(Well, not brand new. But I do hold these back until after the print magazines have hit the racks.)
In 2003, Bleu’s Redhead album blew me away. I was on that one so hard and so fast, Columbia used my pull-quote on the front cover of the album. It came out early in the year and I predicted it would hold off all contenders, and it did – I voted Redhead as the best album of the year.
Fast-forward through the next dog year, and Bleu is recording a few one-offs, working with other artists, joining an ELO-inspired collective and even forming a pop geek supergroup with Mike Viola and Ducky Carlisle. And now, finally, that carefully Watched Pot.
I think Bleu has a lot in common with Butch Walker – he’s so talented that the tendency is to have him do too many things at once. And if I were that fortunate, to be both talented and in demand, who is to say I wouldn’t say yes more than I should? At least that’s what I surmise is happening, for as good as A Watched Pot is, I feel…well, to follow his metaphor, that it never quite boiled.
So here’s what I wrote for the latest Bucketfull of Brains.
I guess the pun here is that “a watched pot never boils“, and in fact this third album was bottlenecked by label apathy and the artists’ own perfectionist tendencies. Not that Bleu McAuley hadn’t been a busy guy since moving from Boston to the west coast; collaborating with pop savant Mike Viola (and Bleu’s Beantown producer/drummer Ducky Carlisle) in The Major Labels, and releasing a blatantly affectionate ELO nod (L.E.O.’s Alpacas Orgling). But this on-and-off project has taken quite a while to see the light of day. Maybe the formulaic music industry wasn’t cooperating, or maybe (as he sings in the first track) “nobody saved me from myself”. The irony is that while the pot is here, the contents are not exactly boiling.
I don’t think there’s a film using “There’s No Such Thing As Love” as its title theme, nor “Save Me” or “When The Lights Go Out” (the stunning vocal duet with Sandra McCracken). But if I were a screenwriter I wouldn’t hesitate to incorporate them; hell, the arrangements are so huge that they would be tempted to write a screenplay around them. On most of the songs Bleu sounds like he’s going for the brass ring, seeking either the big hit single or (via a cover version by a name artist) the big royalty opportunity.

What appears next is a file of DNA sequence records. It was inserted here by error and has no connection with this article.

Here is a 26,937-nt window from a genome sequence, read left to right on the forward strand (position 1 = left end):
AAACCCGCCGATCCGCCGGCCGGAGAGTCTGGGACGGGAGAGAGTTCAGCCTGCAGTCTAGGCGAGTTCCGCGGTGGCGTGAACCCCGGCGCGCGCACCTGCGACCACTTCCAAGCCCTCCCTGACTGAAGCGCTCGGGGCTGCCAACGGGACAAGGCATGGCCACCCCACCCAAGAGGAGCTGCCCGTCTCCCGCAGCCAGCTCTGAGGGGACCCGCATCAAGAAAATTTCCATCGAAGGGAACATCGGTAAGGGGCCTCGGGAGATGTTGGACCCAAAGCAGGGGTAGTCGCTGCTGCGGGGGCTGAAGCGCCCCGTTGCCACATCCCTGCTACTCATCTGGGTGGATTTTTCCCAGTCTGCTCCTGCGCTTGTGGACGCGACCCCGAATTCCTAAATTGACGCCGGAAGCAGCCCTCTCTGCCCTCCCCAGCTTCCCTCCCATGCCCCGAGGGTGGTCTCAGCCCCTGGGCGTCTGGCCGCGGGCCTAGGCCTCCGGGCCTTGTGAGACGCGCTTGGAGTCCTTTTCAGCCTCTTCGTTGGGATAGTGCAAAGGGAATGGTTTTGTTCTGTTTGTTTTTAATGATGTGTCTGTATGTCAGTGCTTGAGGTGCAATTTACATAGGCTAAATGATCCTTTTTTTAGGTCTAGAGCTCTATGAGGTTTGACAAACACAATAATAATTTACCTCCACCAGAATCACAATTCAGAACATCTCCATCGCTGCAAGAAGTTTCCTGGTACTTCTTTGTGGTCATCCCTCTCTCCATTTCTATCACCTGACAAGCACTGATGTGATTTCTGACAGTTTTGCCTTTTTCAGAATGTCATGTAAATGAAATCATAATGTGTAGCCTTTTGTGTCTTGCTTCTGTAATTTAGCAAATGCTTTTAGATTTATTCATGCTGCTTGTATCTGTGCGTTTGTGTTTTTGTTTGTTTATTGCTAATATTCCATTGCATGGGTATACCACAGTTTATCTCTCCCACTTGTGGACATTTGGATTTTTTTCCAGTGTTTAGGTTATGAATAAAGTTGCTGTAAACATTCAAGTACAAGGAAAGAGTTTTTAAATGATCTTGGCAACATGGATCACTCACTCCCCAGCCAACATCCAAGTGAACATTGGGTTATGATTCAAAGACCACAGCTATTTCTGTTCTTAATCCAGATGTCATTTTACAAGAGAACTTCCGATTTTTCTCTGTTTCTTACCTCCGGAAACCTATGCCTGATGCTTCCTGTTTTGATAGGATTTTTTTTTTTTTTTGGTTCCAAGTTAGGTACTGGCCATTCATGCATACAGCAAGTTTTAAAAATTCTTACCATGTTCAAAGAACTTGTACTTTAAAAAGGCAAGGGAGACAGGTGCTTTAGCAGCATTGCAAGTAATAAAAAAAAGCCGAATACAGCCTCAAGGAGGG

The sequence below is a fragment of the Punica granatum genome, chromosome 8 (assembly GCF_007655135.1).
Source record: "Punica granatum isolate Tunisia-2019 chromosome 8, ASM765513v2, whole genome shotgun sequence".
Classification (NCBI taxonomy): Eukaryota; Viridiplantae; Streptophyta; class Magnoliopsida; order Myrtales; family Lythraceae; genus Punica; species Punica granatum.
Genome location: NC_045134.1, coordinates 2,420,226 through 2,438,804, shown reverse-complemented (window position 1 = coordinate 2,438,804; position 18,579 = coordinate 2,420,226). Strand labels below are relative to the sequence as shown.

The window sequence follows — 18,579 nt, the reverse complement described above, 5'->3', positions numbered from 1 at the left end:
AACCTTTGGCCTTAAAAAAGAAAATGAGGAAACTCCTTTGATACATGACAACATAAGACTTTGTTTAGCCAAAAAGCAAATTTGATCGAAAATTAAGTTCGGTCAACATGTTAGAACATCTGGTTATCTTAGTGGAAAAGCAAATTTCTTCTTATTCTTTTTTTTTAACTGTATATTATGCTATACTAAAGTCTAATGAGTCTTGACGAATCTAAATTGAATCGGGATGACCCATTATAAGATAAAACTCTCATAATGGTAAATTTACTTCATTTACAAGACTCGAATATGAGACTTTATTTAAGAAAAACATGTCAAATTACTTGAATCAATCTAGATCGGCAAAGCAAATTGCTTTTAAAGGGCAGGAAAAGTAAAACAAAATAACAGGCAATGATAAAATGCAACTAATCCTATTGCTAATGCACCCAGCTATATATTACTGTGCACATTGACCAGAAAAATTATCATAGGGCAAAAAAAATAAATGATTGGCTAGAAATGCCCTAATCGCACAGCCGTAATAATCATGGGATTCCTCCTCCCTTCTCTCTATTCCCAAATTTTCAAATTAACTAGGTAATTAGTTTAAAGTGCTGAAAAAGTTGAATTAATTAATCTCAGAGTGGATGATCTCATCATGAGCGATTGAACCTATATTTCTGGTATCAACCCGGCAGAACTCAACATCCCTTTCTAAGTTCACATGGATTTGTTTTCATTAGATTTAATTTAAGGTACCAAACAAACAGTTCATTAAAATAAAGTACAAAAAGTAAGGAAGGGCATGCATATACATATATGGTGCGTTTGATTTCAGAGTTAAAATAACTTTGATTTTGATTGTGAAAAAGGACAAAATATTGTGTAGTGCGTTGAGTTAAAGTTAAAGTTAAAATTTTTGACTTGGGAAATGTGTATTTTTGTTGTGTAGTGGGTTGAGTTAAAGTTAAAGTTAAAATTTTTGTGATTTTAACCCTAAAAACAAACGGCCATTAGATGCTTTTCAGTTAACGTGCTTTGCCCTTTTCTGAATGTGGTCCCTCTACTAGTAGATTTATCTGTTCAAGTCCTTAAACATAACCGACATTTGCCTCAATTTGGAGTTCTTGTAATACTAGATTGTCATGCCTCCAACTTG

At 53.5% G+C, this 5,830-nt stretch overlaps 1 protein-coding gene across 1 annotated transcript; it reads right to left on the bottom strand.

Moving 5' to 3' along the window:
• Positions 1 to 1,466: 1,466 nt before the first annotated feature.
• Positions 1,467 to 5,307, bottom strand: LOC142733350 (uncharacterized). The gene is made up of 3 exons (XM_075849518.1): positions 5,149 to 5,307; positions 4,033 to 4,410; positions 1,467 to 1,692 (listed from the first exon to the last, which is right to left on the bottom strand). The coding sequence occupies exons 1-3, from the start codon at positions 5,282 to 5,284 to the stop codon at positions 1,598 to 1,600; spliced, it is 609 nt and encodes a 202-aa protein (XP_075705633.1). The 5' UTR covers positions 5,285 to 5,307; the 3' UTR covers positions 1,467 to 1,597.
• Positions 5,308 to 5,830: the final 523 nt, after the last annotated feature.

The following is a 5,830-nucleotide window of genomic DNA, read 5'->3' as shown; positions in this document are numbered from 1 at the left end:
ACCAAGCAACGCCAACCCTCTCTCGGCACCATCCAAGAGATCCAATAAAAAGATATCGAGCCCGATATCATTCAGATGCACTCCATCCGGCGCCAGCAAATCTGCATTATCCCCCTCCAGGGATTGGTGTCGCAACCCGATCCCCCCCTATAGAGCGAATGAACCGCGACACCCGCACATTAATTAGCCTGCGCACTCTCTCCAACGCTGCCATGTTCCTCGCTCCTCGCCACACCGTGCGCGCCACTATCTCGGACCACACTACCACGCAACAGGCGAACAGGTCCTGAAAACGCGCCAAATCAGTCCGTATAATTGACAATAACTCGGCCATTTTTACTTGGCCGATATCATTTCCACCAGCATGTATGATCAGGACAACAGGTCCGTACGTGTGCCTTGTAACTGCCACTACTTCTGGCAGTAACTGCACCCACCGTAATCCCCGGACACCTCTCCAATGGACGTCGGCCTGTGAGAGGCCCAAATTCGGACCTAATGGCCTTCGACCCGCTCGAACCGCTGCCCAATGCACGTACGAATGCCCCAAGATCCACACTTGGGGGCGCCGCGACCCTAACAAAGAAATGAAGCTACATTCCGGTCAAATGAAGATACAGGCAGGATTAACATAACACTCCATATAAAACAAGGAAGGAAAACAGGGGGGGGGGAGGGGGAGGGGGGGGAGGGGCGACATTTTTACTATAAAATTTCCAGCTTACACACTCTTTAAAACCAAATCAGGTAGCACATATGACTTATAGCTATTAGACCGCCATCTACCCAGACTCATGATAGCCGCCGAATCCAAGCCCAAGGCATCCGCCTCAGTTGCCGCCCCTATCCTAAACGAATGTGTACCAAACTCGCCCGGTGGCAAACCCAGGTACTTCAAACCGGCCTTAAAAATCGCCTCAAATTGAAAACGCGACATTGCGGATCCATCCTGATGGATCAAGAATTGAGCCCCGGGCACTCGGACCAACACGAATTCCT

Carlisle and John Fields have helped sculpt a huge aural platform for his songs, both lyrically and musically complex. And Bleu’s wordplay and sense of humor is firmly in place as is his subtle sinister side. Much like the stalker reveal in Redhead’s beautiful “Watching You Sleep”, his “I Won’t Fuck You Over” seems apologetic…until the very last Hitchcock-ian phrase. And I suspect the clever Bleu used the amusing tale of opposites attract in “Boy Meets Girl” to take a subtle shot at reviewers trying to pigeonhole his music (“it’s like Jesus Jones and The Rolling Stones in a game of Twister“).
My first impression was a bit of disappointment that Bleu didn’t rock out a little; some of the more engaging songs on Redhead had a little more energy behind them, like “I Won’t Go Hollywood” and “Could Be Worse”. Aside from “Kiss Me” – which crosses 60’s Motown with 70’s Philly Soul – everything on A Watched Pot is pensive and lush. But when I revisited Redhead I realized it had the same ratio of tempos; it was jus that those two songs jumped out more from the pack.
Those seeking the power in powerpop might be a little put off by the slower, more dramatic pace and struggle to take it in a single gulp. But there is no denying Bleu’s uncanny ability to create majestic pop songs with huge arrangements, and when they are sung by what might be the best pop voice since Robin Zander, that’s a small nit to pick.
Bleu on MySpace
Video for “There’s No Such Thing as Love“. (Damn…I should have been a photographer.)